MBA graduates looking to land a job in today’s challenging market should focus on their potential impact to employers instead of relying heavily on how they look on paper, a panel of HR executives stressed Tuesday.
“We look for that learning agility,” said Bridget Boyle, vice president of human resources at Roche Diagnostics. “We look at your experience up to this point, good and bad, and how you can take those experiences and apply it to decisions in the future.”
Roger Nieman, vice president of HR at E&A Industries, and Eric Orme, chief operating officer at AIT Laboratories, joined Boyle during a panel discussion before a group of Evening MBA students in Bob Grimm’s Career Management course. The executives discussed how they identify talent and how future MBA graduates can distinguish themselves from the pack during their job search.
Grimm, a clinical associate professor of management with an extensive history in corporate HR, works closely with MBA students on polishing their resume, presentation and interview skills. Professional development remains a key component to the Evening MBA experience, especially as the market has become much more competitive.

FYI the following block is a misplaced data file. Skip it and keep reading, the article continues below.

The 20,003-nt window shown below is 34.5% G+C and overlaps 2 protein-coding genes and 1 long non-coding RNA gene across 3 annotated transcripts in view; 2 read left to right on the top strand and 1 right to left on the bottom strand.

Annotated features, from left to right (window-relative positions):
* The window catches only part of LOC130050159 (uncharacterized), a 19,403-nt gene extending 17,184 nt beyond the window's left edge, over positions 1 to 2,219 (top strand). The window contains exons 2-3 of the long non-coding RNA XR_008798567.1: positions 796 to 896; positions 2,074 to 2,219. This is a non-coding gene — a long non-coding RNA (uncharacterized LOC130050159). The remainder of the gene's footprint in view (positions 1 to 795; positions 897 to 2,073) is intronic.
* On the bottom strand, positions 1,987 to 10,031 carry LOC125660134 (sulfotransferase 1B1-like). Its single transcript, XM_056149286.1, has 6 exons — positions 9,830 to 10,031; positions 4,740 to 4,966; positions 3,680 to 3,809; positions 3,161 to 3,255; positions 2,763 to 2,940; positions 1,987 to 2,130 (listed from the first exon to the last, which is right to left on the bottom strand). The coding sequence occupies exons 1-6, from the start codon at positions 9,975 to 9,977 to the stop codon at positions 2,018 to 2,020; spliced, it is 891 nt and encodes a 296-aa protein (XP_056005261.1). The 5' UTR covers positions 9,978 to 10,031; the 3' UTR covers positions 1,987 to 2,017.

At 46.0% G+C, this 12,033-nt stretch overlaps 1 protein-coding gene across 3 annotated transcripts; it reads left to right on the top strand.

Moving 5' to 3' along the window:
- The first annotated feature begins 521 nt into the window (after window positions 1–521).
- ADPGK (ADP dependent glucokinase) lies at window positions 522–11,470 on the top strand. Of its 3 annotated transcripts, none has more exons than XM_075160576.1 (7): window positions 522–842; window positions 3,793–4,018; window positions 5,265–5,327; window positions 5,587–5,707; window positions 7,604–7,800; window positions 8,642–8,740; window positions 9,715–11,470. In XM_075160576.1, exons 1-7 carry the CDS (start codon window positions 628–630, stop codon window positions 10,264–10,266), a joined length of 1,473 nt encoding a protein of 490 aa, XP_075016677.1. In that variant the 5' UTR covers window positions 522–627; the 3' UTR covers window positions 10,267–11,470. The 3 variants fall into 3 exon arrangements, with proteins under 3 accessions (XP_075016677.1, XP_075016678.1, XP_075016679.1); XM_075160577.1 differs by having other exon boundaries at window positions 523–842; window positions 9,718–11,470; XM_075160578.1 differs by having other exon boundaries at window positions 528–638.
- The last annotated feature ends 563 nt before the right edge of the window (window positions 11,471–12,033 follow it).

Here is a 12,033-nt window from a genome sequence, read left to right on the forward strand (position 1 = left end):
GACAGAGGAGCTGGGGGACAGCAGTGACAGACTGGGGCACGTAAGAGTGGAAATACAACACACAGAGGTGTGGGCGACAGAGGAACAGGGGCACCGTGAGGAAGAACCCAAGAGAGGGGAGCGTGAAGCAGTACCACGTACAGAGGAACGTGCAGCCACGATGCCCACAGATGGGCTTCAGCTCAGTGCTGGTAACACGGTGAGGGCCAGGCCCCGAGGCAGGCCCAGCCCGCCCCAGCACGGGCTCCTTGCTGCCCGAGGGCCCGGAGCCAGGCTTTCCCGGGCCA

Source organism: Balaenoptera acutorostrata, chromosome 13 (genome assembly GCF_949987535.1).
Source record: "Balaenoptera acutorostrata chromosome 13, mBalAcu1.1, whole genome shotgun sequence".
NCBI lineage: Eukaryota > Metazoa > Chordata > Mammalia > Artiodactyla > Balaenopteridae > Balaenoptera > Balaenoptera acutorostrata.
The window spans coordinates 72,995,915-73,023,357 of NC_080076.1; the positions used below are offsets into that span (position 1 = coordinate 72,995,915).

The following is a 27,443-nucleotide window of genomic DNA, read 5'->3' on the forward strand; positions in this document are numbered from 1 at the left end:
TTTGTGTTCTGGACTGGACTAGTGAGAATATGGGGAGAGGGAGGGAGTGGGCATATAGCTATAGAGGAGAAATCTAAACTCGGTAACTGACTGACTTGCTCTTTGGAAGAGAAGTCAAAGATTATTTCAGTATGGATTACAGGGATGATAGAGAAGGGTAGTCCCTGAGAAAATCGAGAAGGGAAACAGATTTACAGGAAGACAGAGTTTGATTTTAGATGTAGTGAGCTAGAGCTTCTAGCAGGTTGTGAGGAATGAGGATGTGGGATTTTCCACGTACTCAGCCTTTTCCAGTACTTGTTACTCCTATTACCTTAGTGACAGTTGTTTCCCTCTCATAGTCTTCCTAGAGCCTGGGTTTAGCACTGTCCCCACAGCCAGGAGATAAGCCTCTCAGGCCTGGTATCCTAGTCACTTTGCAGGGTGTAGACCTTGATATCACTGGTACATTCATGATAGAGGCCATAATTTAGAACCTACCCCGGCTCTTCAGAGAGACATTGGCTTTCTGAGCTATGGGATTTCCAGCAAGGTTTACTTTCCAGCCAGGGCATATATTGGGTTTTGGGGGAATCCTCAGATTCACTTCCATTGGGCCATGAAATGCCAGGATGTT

“If we hire you as an MBA, we expect you to perform immediately,” said Nieman, who has hired several Kelley Indianapolis graduates in the past. “(As an MBA) you can’t go backward. If you don’t move forward, we move you.”
Orme emphasized the differences MBA graduates will discover when working for a company the size of AIT (450 employees) compared to a larger corporation like Roche, which has about 3,000 employees in Indianapolis. Getting a job can depend on how you approach the interview.
“We want you to come in to an interview and talk about what you’re going to do for us in the next nine months,” Orme said. “Don’t sell me a strategic way you’re looking at my market. Tell me why you’re a low-risk hire. Tell me ‘I’m going to do this in the first 120 days, and I have the potential to do this and this.’”
Nieman added, “I’m always sizing up potential. I don’t care where you’ve been. I only care what you’ve learned from it and what you are going to do for me.”
Orme also advised the students to explore the culture at a potential employer. AIT, for example, changes frequently as it experiences rapid growth (more than 30 percent each of the last five years). This creates a company culture that is constantly in flux.
“Our core fundamentals don’t change, but the culture ebbs and flows over time,” Orme said.
The HR executives also confirmed what has become regular practice for hiring managers: checking a candidate’s social media presence, including Facebook.
“We definitely go out and try to find things you probably don’t want us to find,” Boyle said.